» Clients, DUI, Practice in General » Justifying the Unjustifiable

Justifying the Unjustifiable

A little while back, I overheard a defense lawyer loudly explaining to his client why a prior felony conviction could be used to enhance the client’s sentence. The client was looking at a fair amount of mandatory prison because of an old aggravated DUI and kept asking why he should receive harsher punishment because of an old conviction for which he already did time.

I think those are fair questions. In Arizona, an aggravated DUI is forever an historical prior felony conviction. Once you’ve been convicted of aggravated DUI, you will always be looking at an enhanced, mandatory prison sentence if you are later charged with pretty much any felony. That aggravated DUI conviction will follow you around for the rest of your life, resulting in worse plea offers and giving you powerful incentive to take them because of the risk of guaranteed prison. It’s something that comes as a surprise to most defendants.

I think it’s ridiculous to make any DUI a felony in the first place, but it’s even worse to give it particularly severe consequences. Other convictions that serve as eternal priors are things like dangerous crimes against children or offenses involving a deadly weapon or dangerous instrument. Adding DUI to that list is an example of anti-drunk-driving hysteria at its worst, and I can see why clients have problems understanding it. Clients often say things like “I made a mistake, it was years ago, I did my time, and these new charges have nothing to do with DUI…I can’t believe I’m looking at this much time.” Those aren’t bad points.

The lawyer I overheard, on the other hand, didn’t seem to see any problem with the situation at all. He was saying all the things a prosecutor would say. He went into great detail about why repeat offenders should get harsher punishments, trying to make points about the need to deter future misconduct and how those who violate the law on more than one occasion have a more culpable mental state and thus deserve greater penalties. Needless to say, the client didn’t care about how the law could be justified under deterrence-based or retributive theories of punishment. It sounded like a law school lecture, and all the attorney accomplished was to royally piss off his client.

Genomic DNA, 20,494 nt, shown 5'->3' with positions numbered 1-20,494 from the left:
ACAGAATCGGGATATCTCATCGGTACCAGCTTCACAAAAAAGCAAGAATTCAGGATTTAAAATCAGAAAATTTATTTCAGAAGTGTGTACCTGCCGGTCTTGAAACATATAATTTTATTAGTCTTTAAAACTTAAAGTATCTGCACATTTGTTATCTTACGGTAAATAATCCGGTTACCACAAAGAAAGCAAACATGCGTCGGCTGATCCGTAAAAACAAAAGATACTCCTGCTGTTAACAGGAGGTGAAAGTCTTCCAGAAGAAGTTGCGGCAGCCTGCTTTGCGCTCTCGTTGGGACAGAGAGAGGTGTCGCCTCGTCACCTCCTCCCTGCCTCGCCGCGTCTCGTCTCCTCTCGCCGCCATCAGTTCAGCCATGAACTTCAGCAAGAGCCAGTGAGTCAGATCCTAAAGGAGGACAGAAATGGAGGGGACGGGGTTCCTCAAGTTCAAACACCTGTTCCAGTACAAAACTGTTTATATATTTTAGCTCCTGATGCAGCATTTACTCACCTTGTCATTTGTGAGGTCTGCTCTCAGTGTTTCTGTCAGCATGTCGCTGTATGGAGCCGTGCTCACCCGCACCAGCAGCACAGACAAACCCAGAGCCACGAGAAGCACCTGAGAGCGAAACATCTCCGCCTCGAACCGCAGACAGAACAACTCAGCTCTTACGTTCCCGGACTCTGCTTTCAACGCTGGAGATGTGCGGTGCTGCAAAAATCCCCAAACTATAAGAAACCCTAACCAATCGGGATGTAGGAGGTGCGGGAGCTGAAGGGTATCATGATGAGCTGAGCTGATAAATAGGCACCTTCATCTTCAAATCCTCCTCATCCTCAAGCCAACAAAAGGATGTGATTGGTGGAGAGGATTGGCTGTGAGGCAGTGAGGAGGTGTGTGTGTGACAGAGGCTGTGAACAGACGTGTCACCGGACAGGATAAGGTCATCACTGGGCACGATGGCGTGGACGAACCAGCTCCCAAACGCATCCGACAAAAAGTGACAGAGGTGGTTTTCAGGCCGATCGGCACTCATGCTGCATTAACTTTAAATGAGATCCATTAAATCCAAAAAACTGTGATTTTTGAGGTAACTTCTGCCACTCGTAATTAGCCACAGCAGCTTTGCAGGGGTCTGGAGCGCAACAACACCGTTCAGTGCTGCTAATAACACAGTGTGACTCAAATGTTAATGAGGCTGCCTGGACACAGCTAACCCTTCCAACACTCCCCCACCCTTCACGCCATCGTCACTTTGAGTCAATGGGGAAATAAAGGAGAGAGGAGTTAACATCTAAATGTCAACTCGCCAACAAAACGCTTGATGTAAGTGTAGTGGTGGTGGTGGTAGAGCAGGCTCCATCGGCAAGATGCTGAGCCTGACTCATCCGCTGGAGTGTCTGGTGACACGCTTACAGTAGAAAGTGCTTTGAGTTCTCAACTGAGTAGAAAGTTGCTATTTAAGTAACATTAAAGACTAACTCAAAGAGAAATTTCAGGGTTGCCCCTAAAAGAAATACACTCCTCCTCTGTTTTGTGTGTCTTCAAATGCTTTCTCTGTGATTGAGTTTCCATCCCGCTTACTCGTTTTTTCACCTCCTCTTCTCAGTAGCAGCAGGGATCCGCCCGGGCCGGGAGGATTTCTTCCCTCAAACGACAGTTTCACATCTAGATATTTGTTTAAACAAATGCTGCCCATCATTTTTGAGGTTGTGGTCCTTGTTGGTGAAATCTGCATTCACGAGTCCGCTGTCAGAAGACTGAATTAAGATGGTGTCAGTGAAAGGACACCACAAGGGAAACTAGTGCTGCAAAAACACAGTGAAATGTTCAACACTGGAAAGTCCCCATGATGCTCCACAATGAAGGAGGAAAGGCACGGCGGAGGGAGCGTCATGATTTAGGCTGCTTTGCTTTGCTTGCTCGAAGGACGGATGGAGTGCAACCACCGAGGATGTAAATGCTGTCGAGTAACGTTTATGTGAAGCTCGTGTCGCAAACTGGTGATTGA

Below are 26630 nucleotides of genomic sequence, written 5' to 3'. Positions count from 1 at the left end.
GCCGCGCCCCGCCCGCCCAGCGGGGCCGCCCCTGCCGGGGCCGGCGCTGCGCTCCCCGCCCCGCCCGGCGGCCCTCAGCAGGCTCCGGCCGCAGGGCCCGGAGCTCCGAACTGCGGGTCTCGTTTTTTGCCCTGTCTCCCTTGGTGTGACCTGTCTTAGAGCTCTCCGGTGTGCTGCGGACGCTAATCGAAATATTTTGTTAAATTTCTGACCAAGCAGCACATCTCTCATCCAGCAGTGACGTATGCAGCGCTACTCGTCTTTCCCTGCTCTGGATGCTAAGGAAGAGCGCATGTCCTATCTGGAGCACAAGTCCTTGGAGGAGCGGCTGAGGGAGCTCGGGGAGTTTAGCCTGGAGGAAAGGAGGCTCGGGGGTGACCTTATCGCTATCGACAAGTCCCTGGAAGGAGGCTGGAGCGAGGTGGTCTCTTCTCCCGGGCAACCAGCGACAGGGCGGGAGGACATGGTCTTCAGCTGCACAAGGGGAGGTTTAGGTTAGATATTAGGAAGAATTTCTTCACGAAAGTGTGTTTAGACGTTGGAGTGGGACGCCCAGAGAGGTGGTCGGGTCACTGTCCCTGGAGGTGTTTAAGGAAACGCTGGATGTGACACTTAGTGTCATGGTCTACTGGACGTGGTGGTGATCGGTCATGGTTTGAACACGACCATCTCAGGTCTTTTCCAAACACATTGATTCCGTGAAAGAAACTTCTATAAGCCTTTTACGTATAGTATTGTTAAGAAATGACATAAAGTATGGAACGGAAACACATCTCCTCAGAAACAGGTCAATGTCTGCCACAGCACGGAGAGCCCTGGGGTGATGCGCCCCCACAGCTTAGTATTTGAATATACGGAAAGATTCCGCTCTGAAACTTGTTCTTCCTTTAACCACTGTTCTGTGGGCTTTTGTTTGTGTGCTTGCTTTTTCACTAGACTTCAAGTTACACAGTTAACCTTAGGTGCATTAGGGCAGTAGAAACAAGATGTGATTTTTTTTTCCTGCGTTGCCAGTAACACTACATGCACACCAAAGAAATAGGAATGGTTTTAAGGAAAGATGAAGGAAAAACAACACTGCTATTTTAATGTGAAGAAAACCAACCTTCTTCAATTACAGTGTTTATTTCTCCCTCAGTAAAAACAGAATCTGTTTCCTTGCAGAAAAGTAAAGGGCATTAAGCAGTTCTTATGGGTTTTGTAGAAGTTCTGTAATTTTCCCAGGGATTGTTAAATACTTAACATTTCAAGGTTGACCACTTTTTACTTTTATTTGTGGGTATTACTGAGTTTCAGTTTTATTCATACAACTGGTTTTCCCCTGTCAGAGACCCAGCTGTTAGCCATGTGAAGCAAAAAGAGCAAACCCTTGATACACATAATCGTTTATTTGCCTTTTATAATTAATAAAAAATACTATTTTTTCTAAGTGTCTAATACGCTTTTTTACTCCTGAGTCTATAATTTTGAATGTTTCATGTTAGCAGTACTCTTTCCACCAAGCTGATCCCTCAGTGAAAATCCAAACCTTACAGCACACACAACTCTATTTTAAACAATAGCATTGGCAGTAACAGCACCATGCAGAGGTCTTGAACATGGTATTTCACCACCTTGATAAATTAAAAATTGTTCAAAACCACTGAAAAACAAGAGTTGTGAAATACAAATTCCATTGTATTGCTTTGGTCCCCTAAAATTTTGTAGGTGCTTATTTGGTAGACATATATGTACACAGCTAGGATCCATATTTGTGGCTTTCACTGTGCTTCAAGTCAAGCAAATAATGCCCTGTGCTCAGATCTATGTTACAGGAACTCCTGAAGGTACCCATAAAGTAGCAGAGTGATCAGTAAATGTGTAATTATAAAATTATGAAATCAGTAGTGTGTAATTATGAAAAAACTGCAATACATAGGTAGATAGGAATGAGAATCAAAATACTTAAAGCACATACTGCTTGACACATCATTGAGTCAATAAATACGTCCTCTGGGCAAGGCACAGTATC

If they ask, I tell clients why I believe certain laws are the way they are. However, I can’t recall ever trying to justify a law to a client. That’s not my job, and a lot of the time, I’d end up trying to justify the unjustifiable. I don’t have to convince my client that he’s being rightfully prosecuted. Many Arizona laws are terrible. Quite a few of my clients are being prosecuted for things that shouldn’t be illegal. Justifying a law to a client isn’t going to help the client, and it certainly isn’t going to do anything to improve the attorney-client relationship. I defend people, not crappy laws. I really don’t know what that lawyer was thinking.

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3 Responses to "Justifying the Unjustifiable"

  1. Janet says:

    “Justifying a law to a client isn’t going to help the client, and it certainly isn’t going to do anything to improve the attorney-client relationship. I defend people, not crappy laws. ”

    Well said. Very professional and indicative of common-sense.

  2. Anon says:

    My only experience with this cuts the other way. I was represented by an attorney on a quasi-criminal matter, and when talking about the case, my attorney just kept insulting the opposition more or less needlessly; they’re idiots, they are malicious, they are overworked and cutting corners, they have no clue.

    I was a little sympathetic to it at the time, but looking back, they had a case. I’m glad we won, don’t get me wrong, but I really don’t think they were terrible to advance their case (although I really wish I hadn’t had to go to the expense of defending myself, obviously). I don’t know why my lawyer felt he had to gratuitiously slam the other side. He was mostly wrong, except about the overworked bit.

  3. Caresse says:

    Keep up the good work.

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